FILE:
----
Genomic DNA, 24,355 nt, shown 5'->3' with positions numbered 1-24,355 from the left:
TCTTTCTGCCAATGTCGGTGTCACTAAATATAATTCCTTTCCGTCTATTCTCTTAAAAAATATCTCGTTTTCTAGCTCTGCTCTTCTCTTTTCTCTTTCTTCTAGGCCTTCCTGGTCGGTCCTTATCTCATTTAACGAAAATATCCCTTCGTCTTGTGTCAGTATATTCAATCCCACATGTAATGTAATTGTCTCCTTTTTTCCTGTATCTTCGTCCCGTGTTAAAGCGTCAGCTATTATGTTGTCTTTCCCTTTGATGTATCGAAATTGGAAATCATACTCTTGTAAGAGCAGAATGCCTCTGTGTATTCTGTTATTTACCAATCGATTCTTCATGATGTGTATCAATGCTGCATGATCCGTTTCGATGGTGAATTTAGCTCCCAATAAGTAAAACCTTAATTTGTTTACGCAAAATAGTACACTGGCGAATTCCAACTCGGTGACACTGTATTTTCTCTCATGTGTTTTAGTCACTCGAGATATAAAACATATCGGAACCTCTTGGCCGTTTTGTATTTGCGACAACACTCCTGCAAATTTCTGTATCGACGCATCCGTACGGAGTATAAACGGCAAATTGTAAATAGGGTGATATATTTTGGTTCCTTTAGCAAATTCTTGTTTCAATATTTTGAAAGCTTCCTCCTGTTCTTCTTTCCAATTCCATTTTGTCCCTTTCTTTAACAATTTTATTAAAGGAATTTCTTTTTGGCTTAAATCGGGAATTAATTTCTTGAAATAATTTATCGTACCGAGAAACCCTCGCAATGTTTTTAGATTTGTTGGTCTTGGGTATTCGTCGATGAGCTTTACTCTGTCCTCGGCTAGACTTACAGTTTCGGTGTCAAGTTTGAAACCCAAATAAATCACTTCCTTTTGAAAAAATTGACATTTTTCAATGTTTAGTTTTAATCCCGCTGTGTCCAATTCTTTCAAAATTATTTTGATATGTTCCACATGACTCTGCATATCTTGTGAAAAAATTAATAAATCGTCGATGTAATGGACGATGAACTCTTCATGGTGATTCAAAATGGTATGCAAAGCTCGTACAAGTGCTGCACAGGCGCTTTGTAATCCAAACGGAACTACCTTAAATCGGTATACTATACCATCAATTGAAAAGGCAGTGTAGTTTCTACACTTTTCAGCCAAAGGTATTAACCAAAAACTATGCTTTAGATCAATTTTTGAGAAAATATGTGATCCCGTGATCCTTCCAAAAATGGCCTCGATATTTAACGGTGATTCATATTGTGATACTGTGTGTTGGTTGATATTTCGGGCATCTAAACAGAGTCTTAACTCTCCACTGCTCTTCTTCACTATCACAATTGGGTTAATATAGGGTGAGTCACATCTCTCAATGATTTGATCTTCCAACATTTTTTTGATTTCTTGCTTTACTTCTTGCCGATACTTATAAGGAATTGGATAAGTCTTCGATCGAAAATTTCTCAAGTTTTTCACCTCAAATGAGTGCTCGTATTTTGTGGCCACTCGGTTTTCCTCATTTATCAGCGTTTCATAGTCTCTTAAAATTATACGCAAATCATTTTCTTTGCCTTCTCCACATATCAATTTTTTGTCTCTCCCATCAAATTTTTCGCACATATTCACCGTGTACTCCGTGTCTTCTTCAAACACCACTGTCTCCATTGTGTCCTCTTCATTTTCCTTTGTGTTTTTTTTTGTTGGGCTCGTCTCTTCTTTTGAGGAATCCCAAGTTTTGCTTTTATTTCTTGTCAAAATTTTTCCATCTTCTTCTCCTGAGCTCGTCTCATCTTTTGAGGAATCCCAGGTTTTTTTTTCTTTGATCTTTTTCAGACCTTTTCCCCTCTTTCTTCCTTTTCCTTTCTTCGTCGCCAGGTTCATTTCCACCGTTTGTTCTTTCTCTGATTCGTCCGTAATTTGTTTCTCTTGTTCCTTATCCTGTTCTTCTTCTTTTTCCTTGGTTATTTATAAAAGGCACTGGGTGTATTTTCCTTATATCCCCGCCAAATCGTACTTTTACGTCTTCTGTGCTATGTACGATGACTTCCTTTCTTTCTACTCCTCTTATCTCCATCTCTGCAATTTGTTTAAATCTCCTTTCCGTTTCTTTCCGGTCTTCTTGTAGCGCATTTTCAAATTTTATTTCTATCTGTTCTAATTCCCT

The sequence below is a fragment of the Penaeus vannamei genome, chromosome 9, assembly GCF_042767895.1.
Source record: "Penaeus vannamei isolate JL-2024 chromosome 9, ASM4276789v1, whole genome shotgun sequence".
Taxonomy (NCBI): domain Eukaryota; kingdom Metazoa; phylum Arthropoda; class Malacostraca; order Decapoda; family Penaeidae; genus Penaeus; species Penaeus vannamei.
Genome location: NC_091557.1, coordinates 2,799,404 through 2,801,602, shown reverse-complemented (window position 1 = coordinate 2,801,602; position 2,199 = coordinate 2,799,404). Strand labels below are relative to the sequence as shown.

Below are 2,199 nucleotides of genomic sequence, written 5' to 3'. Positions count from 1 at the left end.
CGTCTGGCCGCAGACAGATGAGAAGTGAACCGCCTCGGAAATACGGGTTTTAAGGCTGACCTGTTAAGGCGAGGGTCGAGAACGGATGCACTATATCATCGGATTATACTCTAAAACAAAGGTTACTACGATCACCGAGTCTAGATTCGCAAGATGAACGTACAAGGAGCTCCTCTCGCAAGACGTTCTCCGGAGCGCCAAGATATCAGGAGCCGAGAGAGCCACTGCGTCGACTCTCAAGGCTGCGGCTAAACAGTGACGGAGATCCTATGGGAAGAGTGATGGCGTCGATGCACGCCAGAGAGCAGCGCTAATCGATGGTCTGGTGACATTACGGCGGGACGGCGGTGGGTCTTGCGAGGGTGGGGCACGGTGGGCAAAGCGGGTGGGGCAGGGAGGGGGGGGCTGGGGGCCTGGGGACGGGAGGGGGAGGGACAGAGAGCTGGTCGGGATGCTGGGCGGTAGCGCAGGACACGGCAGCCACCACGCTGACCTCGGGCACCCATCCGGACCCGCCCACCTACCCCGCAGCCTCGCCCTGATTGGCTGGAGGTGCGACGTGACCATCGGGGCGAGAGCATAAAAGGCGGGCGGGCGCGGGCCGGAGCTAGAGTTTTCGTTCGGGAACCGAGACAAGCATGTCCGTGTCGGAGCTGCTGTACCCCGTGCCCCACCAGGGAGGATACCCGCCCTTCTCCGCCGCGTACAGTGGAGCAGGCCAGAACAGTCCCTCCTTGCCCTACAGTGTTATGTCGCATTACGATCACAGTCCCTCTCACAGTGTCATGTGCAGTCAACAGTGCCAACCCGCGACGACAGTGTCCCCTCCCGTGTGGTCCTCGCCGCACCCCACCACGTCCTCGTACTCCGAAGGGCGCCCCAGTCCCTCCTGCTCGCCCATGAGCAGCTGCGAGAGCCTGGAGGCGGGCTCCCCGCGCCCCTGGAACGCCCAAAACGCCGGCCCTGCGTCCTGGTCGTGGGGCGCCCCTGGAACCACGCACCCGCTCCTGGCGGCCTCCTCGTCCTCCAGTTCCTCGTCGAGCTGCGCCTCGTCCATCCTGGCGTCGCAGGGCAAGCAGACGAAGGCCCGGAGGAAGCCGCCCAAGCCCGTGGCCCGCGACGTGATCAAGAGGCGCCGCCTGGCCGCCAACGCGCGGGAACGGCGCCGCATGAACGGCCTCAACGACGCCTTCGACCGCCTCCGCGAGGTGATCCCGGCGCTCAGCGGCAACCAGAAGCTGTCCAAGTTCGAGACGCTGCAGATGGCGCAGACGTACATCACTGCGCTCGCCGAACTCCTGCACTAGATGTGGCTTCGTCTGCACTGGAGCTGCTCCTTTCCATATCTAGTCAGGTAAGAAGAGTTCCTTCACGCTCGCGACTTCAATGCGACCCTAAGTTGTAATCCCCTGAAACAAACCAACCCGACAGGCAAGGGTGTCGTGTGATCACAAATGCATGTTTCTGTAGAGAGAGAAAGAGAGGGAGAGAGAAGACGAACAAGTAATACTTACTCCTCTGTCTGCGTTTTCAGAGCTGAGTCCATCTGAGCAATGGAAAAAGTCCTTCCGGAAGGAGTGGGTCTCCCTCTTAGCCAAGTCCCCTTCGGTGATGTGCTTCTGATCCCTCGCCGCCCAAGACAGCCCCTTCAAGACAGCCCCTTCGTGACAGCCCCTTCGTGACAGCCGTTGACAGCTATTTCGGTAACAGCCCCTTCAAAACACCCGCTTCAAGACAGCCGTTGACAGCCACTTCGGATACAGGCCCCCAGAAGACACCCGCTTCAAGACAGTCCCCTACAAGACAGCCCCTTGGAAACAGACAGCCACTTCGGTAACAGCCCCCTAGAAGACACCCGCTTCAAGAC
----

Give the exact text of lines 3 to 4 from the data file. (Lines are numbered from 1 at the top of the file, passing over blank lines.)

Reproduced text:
The sequence below is a fragment of the Penaeus vannamei genome, chromosome 9, assembly GCF_042767895.1.
Source record: "Penaeus vannamei isolate JL-2024 chromosome 9, ASM4276789v1, whole genome shotgun sequence".